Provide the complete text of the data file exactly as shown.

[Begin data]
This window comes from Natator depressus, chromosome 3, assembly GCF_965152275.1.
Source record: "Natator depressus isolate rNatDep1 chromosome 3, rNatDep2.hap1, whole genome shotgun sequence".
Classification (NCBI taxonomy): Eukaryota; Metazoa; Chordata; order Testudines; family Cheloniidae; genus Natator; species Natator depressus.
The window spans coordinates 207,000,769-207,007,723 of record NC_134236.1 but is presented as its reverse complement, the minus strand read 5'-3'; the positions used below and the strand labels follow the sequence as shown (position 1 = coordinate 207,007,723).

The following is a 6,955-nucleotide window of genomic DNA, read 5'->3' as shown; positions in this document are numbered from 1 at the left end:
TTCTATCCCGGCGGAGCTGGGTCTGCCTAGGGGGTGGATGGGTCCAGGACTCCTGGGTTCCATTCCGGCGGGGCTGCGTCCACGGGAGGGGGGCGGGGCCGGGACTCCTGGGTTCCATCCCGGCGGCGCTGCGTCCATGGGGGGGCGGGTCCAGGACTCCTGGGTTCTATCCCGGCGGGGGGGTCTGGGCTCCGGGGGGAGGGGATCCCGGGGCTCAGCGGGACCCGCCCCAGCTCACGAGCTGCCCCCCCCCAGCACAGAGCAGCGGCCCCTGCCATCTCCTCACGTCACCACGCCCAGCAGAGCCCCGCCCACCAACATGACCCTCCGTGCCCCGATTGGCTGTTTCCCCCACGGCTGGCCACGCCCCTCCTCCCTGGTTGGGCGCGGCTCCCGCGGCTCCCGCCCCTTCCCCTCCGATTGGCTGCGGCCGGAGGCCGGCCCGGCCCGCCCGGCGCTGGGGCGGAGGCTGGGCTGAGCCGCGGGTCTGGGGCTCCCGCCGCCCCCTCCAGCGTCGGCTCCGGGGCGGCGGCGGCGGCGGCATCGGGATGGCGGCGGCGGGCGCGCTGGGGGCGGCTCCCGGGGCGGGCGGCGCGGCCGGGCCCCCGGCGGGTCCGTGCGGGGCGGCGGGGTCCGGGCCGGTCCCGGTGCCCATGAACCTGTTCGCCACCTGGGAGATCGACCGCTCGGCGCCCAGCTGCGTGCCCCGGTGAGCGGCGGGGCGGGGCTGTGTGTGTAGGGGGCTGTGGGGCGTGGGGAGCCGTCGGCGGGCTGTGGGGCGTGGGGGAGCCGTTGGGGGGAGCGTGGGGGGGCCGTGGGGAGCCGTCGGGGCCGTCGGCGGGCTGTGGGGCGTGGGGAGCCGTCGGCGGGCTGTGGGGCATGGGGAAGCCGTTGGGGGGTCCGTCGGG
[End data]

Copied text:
This window comes from Natator depressus, chromosome 3, assembly GCF_965152275.1.
Source record: "Natator depressus isolate rNatDep1 chromosome 3, rNatDep2.hap1, whole genome shotgun sequence".
Classification (NCBI taxonomy): Eukaryota; Metazoa; Chordata; order Testudines; family Cheloniidae; genus Natator; species Natator depressus.
The window spans coordinates 207,000,769-207,007,723 of record NC_134236.1 but is presented as its reverse complement, the minus strand read 5'-3'; the positions used below and the strand labels follow the sequence as shown (position 1 = coordinate 207,007,723).

The following is a 6,955-nucleotide window of genomic DNA, read 5'->3' as shown; positions in this document are numbered from 1 at the left end:
TTCTATCCCGGCGGAGCTGGGTCTGCCTAGGGGGTGGATGGGTCCAGGACTCCTGGGTTCCATTCCGGCGGGGCTGCGTCCACGGGAGGGGGGCGGGGCCGGGACTCCTGGGTTCCATCCCGGCGGCGCTGCGTCCATGGGGGGGCGGGTCCAGGACTCCTGGGTTCTATCCCGGCGGGGGGGTCTGGGCTCCGGGGGGAGGGGATCCCGGGGCTCAGCGGGACCCGCCCCAGCTCACGAGCTGCCCCCCCCCAGCACAGAGCAGCGGCCCCTGCCATCTCCTCACGTCACCACGCCCAGCAGAGCCCCGCCCACCAACATGACCCTCCGTGCCCCGATTGGCTGTTTCCCCCACGGCTGGCCACGCCCCTCCTCCCTGGTTGGGCGCGGCTCCCGCGGCTCCCGCCCCTTCCCCTCCGATTGGCTGCGGCCGGAGGCCGGCCCGGCCCGCCCGGCGCTGGGGCGGAGGCTGGGCTGAGCCGCGGGTCTGGGGCTCCCGCCGCCCCCTCCAGCGTCGGCTCCGGGGCGGCGGCGGCGGCGGCATCGGGATGGCGGCGGCGGGCGCGCTGGGGGCGGCTCCCGGGGCGGGCGGCGCGGCCGGGCCCCCGGCGGGTCCGTGCGGGGCGGCGGGGTCCGGGCCGGTCCCGGTGCCCATGAACCTGTTCGCCACCTGGGAGATCGACCGCTCGGCGCCCAGCTGCGTGCCCCGGTGAGCGGCGGGGCGGGGCTGTGTGTGTAGGGGGCTGTGGGGCGTGGGGAGCCGTCGGCGGGCTGTGGGGCGTGGGGGAGCCGTTGGGGGGAGCGTGGGGGGGCCGTGGGGAGCCGTCGGGGCCGTCGGCGGGCTGTGGGGCGTGGGGAGCCGTCGGCGGGCTGTGGGGCATGGGGAAGCCGTTGGGGGGTCCGTCGGG